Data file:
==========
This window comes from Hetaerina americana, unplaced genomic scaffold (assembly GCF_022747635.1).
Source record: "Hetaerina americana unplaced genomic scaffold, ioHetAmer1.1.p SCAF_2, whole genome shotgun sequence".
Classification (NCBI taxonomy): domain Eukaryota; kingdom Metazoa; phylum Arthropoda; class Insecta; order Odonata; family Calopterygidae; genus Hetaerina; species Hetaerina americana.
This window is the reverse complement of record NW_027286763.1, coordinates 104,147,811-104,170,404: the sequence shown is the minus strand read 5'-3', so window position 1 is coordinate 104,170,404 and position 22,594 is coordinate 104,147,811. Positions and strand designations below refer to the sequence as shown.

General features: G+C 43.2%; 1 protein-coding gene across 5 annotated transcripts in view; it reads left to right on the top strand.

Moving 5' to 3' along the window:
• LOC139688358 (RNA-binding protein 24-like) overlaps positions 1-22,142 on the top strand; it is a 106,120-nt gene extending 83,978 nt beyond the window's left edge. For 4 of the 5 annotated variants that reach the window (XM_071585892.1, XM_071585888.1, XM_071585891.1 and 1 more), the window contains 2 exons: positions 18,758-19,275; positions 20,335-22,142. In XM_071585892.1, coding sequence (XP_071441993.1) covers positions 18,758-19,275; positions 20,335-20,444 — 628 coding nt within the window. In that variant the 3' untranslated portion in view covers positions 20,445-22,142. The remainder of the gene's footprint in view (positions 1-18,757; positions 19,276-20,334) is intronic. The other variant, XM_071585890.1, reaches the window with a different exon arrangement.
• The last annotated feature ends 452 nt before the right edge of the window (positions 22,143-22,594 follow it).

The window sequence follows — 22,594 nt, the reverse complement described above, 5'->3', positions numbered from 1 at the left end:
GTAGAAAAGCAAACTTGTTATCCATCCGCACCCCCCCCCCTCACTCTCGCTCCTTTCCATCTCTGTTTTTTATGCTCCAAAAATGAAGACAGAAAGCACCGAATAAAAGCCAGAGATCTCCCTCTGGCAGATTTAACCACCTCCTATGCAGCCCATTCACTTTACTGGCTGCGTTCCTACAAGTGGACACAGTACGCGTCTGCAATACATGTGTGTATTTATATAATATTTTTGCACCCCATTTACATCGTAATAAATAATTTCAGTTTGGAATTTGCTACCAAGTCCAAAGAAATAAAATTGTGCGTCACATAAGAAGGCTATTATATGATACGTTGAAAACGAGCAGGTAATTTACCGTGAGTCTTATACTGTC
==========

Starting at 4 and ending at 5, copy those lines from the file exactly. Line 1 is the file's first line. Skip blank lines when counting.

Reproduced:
This window is the reverse complement of record NW_027286763.1, coordinates 104,147,811-104,170,404: the sequence shown is the minus strand read 5'-3', so window position 1 is coordinate 104,170,404 and position 22,594 is coordinate 104,147,811. Positions and strand designations below refer to the sequence as shown.

General features: G+C 43.2%; 1 protein-coding gene across 5 annotated transcripts in view; it reads left to right on the top strand.